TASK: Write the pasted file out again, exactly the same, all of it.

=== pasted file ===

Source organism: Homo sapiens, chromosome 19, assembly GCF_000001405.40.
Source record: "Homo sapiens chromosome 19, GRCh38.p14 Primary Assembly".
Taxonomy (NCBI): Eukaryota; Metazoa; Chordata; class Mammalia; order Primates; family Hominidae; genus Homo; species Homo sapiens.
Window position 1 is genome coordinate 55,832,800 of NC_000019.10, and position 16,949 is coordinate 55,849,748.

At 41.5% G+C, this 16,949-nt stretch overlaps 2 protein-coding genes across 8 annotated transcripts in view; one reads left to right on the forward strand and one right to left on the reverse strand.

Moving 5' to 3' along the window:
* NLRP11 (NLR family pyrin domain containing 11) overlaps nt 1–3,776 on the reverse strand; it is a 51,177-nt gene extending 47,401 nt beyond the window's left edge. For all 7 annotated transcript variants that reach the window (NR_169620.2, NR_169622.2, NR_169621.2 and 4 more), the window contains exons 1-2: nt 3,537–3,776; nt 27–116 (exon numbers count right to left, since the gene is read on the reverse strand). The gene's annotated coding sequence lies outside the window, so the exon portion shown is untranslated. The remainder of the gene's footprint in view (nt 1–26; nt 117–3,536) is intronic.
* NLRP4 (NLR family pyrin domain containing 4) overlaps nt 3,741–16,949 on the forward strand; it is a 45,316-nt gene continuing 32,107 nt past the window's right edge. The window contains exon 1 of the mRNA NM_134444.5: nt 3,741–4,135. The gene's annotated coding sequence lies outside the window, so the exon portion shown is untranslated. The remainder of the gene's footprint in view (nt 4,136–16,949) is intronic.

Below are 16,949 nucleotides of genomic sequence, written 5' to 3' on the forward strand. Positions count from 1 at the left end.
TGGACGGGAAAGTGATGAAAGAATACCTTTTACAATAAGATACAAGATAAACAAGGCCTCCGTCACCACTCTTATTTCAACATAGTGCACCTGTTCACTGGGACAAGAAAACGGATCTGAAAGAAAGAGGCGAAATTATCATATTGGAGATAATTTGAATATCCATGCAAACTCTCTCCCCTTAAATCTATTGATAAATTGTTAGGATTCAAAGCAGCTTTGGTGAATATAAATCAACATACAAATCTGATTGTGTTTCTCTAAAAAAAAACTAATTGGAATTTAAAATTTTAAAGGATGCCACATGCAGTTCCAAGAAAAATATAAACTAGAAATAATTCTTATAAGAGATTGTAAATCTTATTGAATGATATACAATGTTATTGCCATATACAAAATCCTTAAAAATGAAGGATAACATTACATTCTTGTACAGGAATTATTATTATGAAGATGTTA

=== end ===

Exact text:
Source organism: Homo sapiens, chromosome 19, assembly GCF_000001405.40.
Source record: "Homo sapiens chromosome 19, GRCh38.p14 Primary Assembly".
Taxonomy (NCBI): Eukaryota; Metazoa; Chordata; class Mammalia; order Primates; family Hominidae; genus Homo; species Homo sapiens.
Window position 1 is genome coordinate 55,832,800 of NC_000019.10, and position 16,949 is coordinate 55,849,748.

At 41.5% G+C, this 16,949-nt stretch overlaps 2 protein-coding genes across 8 annotated transcripts in view; one reads left to right on the forward strand and one right to left on the reverse strand.

Moving 5' to 3' along the window:
* NLRP11 (NLR family pyrin domain containing 11) overlaps nt 1–3,776 on the reverse strand; it is a 51,177-nt gene extending 47,401 nt beyond the window's left edge. For all 7 annotated transcript variants that reach the window (NR_169620.2, NR_169622.2, NR_169621.2 and 4 more), the window contains exons 1-2: nt 3,537–3,776; nt 27–116 (exon numbers count right to left, since the gene is read on the reverse strand). The gene's annotated coding sequence lies outside the window, so the exon portion shown is untranslated. The remainder of the gene's footprint in view (nt 1–26; nt 117–3,536) is intronic.
* NLRP4 (NLR family pyrin domain containing 4) overlaps nt 3,741–16,949 on the forward strand; it is a 45,316-nt gene continuing 32,107 nt past the window's right edge. The window contains exon 1 of the mRNA NM_134444.5: nt 3,741–4,135. The gene's annotated coding sequence lies outside the window, so the exon portion shown is untranslated. The remainder of the gene's footprint in view (nt 4,136–16,949) is intronic.

Below are 16,949 nucleotides of genomic sequence, written 5' to 3' on the forward strand. Positions count from 1 at the left end.
TGGACGGGAAAGTGATGAAAGAATACCTTTTACAATAAGATACAAGATAAACAAGGCCTCCGTCACCACTCTTATTTCAACATAGTGCACCTGTTCACTGGGACAAGAAAACGGATCTGAAAGAAAGAGGCGAAATTATCATATTGGAGATAATTTGAATATCCATGCAAACTCTCTCCCCTTAAATCTATTGATAAATTGTTAGGATTCAAAGCAGCTTTGGTGAATATAAATCAACATACAAATCTGATTGTGTTTCTCTAAAAAAAAACTAATTGGAATTTAAAATTTTAAAGGATGCCACATGCAGTTCCAAGAAAAATATAAACTAGAAATAATTCTTATAAGAGATTGTAAATCTTATTGAATGATATACAATGTTATTGCCATATACAAAATCCTTAAAAATGAAGGATAACATTACATTCTTGTACAGGAATTATTATTATGAAGATGTTA